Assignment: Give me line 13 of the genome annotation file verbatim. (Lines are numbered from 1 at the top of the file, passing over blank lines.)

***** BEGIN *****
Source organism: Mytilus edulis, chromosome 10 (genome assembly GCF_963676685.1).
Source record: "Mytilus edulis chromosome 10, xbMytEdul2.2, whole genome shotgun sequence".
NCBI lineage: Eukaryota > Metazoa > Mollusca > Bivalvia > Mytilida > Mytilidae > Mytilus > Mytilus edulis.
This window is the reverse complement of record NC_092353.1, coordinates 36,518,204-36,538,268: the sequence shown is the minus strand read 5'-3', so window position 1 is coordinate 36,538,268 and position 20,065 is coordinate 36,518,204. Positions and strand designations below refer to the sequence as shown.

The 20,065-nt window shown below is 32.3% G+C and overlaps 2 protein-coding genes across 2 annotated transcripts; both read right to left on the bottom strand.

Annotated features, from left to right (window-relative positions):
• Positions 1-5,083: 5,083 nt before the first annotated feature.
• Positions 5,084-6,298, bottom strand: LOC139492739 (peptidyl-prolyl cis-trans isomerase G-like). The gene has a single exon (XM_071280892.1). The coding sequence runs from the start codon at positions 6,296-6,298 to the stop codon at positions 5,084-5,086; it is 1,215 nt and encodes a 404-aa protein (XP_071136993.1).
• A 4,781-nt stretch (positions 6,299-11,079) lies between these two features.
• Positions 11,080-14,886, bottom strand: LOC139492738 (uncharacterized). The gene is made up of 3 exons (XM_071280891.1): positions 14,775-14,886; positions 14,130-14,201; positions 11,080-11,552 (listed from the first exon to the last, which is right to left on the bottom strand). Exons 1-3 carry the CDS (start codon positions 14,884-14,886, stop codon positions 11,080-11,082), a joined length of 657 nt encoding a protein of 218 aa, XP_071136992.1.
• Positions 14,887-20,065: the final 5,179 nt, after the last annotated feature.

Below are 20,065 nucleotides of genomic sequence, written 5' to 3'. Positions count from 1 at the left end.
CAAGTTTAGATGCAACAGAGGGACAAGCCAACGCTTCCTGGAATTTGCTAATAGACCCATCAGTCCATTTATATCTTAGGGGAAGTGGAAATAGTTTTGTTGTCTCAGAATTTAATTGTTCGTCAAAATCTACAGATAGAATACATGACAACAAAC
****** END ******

CAAGTTTAGATGCAACAGAGGGACAAGCCAACGCTTCCTGGAATTTGCTAATAGACCCATCAGTCCATTTATATCTTAGGGGAAGTGGAAATAGTTTTGTTGTCTCAGAATTTAATTGTTCGTCAAAATCTACAGATAGAATACATGACAACAAAC